- Genetic information
- Receipt of health care
- Medical history
- Evidence of insurability
- Medical conditions such as physical or mental illness
- Claims experience
Privacy & Security is the second element of HIPAA that must be taken into consideration when planning your health and wellness incentive program. Many wellness programs will be subject to HIPAA’s Privacy and Security rules and regulations, with the exception of smaller health programs such as small business self-insured group health plans, which are established and maintained by the employer and have less than 50 eligible individuals.
The Employee Retirement Income Security Act
1974’s federal tax and labor law, the Employee Retirement Income Security Act (ERISA) established minimum standards for the majority of private industry’s voluntarily established pension and health plans in order to provide protection for the employees participating in these plans. Under ERISA employee welfare benefit plans are required to satisfy all of ERISA’s applicable compliance requirements, which include:
(1) There must be a plan document; (2) The plan terms must be followed and strict fiduciary standards shall be adhered to; (3) SPDs (SMMs and SMRs) must be provided to all the plan’s participants; (4) Form 5500 is required for annual filing (subject to certain exceptions); and (5) Claims procedures must be established and followed by all parties involved.
The Americans with Disabilities Act
The Americans with Disabilities Act (ADA) of 1990 was signed into law by President George H. W. Bush. Under ADA, there are two main areas of concern with regard to health and wellness incentive programs. Firstly, ADA forbids employers from discriminating against people with disabilities. A wellness program may discriminate against individuals who have a disability if the program provides a reward to participants based on a health condition. Even if the program is designed so that it complies with the HIPAA nondiscrimination requirements, this may cause a violation of ADA. Secondly, ADA limits when employers may conduct medical examinations or make medical inquiries.
Title VII of the Civil Rights Act
Title VII applies to health and wellness incentive programs in that it relates to the “terms, conditions, or privileges of employment,” which will usually include health and wellness incentive programs. As a result, a company’s health and wellness incentive program could be found in violation of Title VII if an employer discriminates or takes into account any plan participant’s religion, sex, race, color, or national original.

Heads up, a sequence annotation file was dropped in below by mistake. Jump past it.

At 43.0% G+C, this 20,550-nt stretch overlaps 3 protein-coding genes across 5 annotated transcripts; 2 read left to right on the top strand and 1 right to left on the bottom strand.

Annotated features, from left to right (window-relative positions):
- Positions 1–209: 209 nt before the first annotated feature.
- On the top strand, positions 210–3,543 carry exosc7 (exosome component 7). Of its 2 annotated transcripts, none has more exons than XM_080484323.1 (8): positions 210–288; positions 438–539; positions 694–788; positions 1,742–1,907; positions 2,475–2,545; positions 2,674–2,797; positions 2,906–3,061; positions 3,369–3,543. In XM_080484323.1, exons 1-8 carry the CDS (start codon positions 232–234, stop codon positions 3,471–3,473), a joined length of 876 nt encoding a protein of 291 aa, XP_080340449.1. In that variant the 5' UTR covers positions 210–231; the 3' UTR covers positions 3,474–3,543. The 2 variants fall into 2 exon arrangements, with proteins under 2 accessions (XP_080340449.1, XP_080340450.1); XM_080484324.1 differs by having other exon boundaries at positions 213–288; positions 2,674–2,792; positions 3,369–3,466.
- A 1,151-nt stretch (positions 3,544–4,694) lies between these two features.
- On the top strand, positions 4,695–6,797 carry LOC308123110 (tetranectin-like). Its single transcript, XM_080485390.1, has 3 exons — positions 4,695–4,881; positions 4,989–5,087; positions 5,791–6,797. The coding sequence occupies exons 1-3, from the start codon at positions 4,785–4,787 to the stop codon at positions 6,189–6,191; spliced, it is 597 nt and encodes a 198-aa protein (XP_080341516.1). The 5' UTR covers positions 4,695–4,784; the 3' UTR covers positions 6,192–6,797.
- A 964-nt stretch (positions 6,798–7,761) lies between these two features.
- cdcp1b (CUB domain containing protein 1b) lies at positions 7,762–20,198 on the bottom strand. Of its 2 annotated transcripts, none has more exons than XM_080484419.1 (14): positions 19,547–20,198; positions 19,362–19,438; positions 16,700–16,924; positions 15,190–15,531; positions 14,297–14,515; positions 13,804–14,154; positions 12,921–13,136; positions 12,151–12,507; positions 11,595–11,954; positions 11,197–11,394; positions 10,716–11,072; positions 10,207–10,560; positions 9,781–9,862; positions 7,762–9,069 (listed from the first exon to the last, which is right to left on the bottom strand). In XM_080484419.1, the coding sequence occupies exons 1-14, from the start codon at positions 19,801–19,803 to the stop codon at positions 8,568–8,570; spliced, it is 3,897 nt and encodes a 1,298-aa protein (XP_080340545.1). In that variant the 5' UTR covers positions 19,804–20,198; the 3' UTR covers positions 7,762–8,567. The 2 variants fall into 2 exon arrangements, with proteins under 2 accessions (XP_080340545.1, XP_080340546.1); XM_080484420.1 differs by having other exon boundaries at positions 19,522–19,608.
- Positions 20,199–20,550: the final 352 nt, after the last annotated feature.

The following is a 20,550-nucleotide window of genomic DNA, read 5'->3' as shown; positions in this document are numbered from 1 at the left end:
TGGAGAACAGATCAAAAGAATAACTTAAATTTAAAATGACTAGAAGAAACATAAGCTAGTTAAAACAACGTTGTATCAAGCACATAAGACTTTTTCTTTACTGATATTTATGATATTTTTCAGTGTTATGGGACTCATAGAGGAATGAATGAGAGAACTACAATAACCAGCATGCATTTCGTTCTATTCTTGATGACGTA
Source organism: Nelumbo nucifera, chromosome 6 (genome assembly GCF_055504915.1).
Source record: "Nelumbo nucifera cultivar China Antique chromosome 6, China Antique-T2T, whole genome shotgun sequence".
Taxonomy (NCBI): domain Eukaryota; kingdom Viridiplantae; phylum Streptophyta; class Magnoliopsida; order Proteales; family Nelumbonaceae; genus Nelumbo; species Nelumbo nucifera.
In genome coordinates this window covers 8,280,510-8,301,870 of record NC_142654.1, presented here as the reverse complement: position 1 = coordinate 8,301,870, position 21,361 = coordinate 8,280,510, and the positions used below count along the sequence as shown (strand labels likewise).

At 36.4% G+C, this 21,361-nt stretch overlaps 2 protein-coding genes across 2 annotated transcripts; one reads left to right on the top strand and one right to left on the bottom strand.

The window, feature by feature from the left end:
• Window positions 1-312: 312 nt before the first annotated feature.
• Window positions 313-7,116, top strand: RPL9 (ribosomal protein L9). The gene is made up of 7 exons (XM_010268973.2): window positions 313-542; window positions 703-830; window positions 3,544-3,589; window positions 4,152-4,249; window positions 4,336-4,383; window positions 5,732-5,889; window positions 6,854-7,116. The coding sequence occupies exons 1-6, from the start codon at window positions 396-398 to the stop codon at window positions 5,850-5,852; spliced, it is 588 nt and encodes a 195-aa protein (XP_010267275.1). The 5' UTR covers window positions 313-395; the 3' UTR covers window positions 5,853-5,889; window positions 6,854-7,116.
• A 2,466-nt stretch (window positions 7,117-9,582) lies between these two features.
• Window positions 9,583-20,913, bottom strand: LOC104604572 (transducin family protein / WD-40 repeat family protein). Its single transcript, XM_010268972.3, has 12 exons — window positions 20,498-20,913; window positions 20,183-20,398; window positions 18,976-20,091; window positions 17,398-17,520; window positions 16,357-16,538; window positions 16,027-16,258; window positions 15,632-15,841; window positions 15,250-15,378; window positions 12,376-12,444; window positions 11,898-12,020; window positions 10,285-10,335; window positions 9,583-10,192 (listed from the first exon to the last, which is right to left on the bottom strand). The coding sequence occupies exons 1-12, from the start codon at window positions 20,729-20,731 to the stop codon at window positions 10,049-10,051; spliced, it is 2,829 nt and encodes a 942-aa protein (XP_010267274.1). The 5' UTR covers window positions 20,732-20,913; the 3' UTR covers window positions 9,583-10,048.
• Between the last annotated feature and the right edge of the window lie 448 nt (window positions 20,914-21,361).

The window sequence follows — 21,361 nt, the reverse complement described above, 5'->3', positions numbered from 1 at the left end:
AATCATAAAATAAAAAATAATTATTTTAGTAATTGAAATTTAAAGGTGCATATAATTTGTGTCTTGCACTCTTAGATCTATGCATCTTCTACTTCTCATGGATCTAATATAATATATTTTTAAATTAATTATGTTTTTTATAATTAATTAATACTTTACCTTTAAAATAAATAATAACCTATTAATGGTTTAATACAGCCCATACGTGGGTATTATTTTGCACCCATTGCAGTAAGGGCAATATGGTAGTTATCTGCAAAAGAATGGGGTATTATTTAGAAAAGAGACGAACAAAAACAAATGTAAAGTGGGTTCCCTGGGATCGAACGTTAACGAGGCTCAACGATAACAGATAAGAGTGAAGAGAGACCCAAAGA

The Fair Labor Standards Act
The Fair Labor Standards Act (FLSA), a United States labor law established in 1938 created rules and regulations related to, among other things, overtime pay eligibility. Under FLSA, all nonexempt employees are required to be compensated for any time worked over 40 work hours in any given work week. Their compensation is to be at a rate of no less than time and one-half of the employee’s regular pay. It is important for employers to take FLSA into account when planning a health and wellness incentive program because, if the time an employee spends completing a health and wellness incentive program requirement is considered “compensable time,” it is possible that the employee may be owed overtime pay. However, it is not necessary to consider the time spent on health programs to be compensable time if four specific conditions are met: (1) if the program’s attendance is outside of the participating employee’s standard working hours; (2) if the program’s attendance is non-compulsory; (3) if the program’s class or lecture is not specifically related to the participating employee’s job; and (4) if the employee is not engaged in any form of productive work activities during the class or lecture.